Then again, property values can be a matter of perspective, says Ed Kaminsky, a Manhattan Beach, Calif.-based real estate agent who helps professional athletes relocate.
"You've got the new guys with the big contracts that are excited about the $8 million check they just got and they want to spend some, and I'd say rightfully so. Sometimes it's not a smart investment and sometimes it is," he said. "But if you make $8 million a year and you blow $5 million on a house and you sell it for $3 million a few years later, is it really wrong?
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"What I try to do is identify what is it that they want, and let them know that it is possible that they could buy a home for a lot of money and sell it for less than they paid for it, and are you OK with it?" he added. "If I handed you $25 million right now, would you think differently about the $2 million house that's down the street? You may not really care that it's 50 grand overpriced 'cause you like the swing set in the backyard for your kids."
The primary element driving where a celebrity chooses to live is privacy, said Jordan Cohen of Re/Max, who has represented more than 50 stars and athletes in real estate transactions, including Shaquille O'Neal and Marilyn Manson. He's now selling actress Joely Fisher's house - a four-bed, seven-bath, mid-century craftsman at the end of a secluded drive with a pool and a screening room - for $3,295,000, about $1 million less than the asking price when another agent first listed it last summer.
He believes a star's property can bring in more money than a regular house.
"I know it adds value," said Cohen, sitting on a limestone countertop in the kitchen of the suburban Encino home. "A good analogy would be, shoe companies pay athletes millions of dollars to wear a specific shoe so you'll have young America buy that shoe because a celebrity endorses it. It's the same thing with a house."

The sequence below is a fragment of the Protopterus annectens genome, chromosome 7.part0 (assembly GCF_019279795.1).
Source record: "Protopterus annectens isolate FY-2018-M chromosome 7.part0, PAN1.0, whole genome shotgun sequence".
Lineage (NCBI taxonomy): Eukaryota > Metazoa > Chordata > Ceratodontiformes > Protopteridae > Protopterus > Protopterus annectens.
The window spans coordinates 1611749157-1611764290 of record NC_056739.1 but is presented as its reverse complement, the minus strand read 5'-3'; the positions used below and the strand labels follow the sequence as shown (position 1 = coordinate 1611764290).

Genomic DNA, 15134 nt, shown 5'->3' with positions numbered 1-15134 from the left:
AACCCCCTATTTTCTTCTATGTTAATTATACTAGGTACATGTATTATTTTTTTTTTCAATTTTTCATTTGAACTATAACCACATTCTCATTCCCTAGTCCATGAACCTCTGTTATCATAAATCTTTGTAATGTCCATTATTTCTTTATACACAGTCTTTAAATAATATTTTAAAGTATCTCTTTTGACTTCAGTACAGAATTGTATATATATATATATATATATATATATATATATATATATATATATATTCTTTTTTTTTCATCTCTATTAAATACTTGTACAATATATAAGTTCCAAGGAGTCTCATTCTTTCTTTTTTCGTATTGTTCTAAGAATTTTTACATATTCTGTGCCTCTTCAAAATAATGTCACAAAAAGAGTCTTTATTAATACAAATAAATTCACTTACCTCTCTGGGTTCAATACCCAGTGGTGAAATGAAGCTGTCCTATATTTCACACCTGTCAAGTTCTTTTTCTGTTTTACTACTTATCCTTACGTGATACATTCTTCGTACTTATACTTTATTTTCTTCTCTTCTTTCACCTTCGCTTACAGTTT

"Why does anyone read Hot Tracks in People magazine or any other publication?" he continued. "I've never understood that, because they're just, like, people - just like you and me. From the celebrities I've gotten to know, they're just normal people. . .. I don't know why America is fascinated by that, but they are."
But Mark David, who follows celebrity real estate on his cheeky blog "The Real Estalker," doesn't think prospective buyers are willing to pay top dollar for houses simply because someone famous has lived in them.
"It's not common. Property values are property values," said David, a 38-year-old graphic designer who writes under the pseudonym "Your Mama." "You've really got to be somebody for it to add cachet. Maybe if it's a major A-list celebrity who's going to go down in Hollywood history, like Jack Nicholson. But does anybody really care about most of these people's houses? Would you pay more for Danny Bonaduce's house? And I'm not trying to bag on him. I can't imagine that people would do it - then again, there's a lid for every pot."
Bonaduce's house, by the way, is still on the market. It was listed last July for $4.5 million - now it's down only slightly to $4.2 million. The ornate Spanish-style mansion, with four bedrooms, five and a half bathrooms and a theater on just over 7,000 square feet, sits in the hills of LA's Los Feliz section.
So why not drop the price further and finally sell the property?
"He can afford to wait it out for 20 years," said Alfonso Milanese of Show4you Realty, who co-listed the home with another agent when Bonaduce and his wife, Gretchen, filed for divorce. "It's such a minuscule mortgage on there. He's one of the few the people who are not in dire straits in selling their house."
As for McMahon's home, "we've actually gotten a bunch of offers," his real estate agent, Alex Davis of Hilton & Hyland, said recently. "I think we're going to sell it very soon and that it's going to be onward and upward for the McMahons."